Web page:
The Outlaw of Torn

By Edgar Rice Burroughs

Page 112

him, too,
and felt that outlaw though he be, he is still more a gentleman than
nine-tenths the nobles of England."

"But his birth, my daughter!" argued the Lady de Tany. "Some even say
that the gall marks of his brass collar still showeth upon his neck, and
others that he knoweth not himself the name of his own father, nor had
he any mother."

Ah, but this was the mighty argument! Naught could the girl say to
justify so heinous a crime as low birth. What a man did in those rough
cruel days might be forgotten and forgiven but the sins of his mother
or his grandfather in not being of noble blood, no matter howsoever
wickedly attained, he might never overcome or live down.

Torn by conflicting emotions, the poor girl dragged herself to her own
apartment and there upon a restless, sleepless couch, beset by wild,
impossible hopes, and vain, torturing regrets, she fought out the long,
bitter night; until toward morning she solved the problem of her misery
in the only way that seemed possible to her poor, tired, bleeding,
little heart. When the rising sun shone through the narrow window, it
found Joan de Tany at peace with all about her; the carved golden hilt
of the toy that had hung at her girdle protruded from her breast, and a
thin line of crimson ran across the snowy skin to a little pool upon the
sheet beneath her.

And so the cruel hand of a mighty revenge had reached out to crush
another innocent victim.




CHAPTER XV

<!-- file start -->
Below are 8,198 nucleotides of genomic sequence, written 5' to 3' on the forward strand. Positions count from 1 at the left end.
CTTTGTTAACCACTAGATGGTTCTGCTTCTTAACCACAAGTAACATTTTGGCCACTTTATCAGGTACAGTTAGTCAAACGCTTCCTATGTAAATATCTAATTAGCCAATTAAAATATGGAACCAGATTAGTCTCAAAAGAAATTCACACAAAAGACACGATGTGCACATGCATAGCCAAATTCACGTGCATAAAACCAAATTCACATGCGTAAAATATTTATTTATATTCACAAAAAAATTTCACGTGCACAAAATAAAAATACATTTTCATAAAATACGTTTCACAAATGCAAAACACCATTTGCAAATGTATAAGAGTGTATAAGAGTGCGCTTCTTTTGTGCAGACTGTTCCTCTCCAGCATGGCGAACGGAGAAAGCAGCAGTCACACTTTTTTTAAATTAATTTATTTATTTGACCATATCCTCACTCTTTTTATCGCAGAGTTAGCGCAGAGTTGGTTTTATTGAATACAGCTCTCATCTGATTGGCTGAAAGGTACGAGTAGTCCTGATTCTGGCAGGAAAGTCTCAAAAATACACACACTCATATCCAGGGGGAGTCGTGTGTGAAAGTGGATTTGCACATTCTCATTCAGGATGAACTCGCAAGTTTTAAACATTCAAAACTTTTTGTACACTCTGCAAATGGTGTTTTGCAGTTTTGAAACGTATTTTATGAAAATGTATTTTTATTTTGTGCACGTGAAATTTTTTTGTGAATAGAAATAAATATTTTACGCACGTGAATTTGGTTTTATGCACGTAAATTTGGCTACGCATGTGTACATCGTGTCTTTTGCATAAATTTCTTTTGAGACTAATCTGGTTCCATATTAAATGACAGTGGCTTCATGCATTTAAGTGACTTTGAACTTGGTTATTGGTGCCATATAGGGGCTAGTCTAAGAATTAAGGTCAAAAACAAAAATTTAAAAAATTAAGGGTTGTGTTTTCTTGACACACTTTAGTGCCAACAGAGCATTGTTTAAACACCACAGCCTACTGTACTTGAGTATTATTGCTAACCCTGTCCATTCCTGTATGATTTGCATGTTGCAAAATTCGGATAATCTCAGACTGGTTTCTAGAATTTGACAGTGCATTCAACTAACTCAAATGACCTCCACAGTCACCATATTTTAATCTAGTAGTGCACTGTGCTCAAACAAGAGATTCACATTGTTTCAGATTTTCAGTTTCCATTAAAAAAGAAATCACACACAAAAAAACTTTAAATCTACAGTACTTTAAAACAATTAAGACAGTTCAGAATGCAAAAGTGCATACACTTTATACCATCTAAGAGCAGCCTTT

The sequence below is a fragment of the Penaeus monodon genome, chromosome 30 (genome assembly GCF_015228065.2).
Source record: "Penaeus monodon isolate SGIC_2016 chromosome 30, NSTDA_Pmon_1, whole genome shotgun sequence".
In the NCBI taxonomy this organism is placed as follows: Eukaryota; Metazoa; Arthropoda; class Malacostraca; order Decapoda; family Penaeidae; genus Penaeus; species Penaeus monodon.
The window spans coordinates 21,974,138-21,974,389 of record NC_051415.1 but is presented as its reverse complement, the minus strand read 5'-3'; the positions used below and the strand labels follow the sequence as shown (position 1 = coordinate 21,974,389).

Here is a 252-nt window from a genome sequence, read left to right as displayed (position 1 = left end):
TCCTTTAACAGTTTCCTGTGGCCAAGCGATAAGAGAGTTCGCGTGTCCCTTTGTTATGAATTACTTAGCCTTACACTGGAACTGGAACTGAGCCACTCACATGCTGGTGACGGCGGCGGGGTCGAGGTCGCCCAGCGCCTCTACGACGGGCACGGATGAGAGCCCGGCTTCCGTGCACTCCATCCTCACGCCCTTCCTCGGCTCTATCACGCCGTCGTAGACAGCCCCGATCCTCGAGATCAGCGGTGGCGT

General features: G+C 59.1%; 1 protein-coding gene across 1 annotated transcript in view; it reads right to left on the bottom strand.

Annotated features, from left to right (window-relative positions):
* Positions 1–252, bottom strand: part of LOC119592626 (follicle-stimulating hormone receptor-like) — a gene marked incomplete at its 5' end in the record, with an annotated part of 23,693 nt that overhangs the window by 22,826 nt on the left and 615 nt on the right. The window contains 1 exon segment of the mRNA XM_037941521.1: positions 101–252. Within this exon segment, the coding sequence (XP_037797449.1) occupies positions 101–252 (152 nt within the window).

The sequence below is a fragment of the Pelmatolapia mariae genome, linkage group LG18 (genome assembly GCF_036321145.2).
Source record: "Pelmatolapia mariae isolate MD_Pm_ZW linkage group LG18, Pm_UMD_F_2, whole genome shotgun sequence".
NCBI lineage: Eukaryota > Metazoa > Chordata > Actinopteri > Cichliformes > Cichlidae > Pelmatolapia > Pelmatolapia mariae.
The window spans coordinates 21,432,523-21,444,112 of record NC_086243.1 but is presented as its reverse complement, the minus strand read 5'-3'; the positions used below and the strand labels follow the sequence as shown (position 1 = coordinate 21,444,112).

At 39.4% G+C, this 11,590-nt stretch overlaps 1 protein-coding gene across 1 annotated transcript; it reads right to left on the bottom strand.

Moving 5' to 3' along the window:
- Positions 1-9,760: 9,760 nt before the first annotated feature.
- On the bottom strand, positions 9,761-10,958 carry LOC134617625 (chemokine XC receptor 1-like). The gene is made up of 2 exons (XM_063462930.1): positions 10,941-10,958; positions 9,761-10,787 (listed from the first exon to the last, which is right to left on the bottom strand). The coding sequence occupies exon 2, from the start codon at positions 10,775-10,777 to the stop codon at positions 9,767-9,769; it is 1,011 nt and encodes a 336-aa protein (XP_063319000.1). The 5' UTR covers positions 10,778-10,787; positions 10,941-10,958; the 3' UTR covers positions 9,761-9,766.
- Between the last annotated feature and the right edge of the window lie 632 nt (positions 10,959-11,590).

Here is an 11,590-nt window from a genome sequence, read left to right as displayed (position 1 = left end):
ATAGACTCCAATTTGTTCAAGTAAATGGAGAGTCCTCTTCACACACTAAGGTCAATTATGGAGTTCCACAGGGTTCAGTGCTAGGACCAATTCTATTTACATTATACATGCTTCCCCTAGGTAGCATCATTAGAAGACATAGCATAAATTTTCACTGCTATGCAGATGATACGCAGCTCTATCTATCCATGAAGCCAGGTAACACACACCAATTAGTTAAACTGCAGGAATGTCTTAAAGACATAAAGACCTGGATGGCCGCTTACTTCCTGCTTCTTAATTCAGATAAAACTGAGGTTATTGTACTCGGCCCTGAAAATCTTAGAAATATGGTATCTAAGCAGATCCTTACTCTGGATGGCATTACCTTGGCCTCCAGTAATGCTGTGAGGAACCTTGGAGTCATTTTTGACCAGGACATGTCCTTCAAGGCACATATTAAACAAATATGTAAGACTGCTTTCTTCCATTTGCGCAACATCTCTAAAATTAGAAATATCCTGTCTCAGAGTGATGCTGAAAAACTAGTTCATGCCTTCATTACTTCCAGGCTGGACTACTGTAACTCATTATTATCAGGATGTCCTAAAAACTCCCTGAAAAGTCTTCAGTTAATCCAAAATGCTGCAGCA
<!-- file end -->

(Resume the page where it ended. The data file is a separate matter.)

When word of the death of Joan de Tany reached Torn, no man could
tell from outward appearance the depth of the suffering which the sad
intelligence wrought on the master of Torn.

All that they who followed him knew was that certain unusual orders were
issued, and that that same night, the ten companies rode south toward
Essex without other halt than for necessary food and water for man and
beast.

When the body of Joan de Tany rode forth from her father's castle to
the church at Colchester, and again as it was brought back to its final
resting place in the castle's crypt, a thousand strange and silent
knights, black draped, upon horses trapped in black, rode slowly behind
the bier.

Silently they had come in the night preceding the funeral, and as
silently, they slipped away northward into the falling shadows of the
following night.

No word had passed between those of the castle and the great troop of
sable-clad warriors, but all within knew that the mighty Outlaw of Torn
had come to pay

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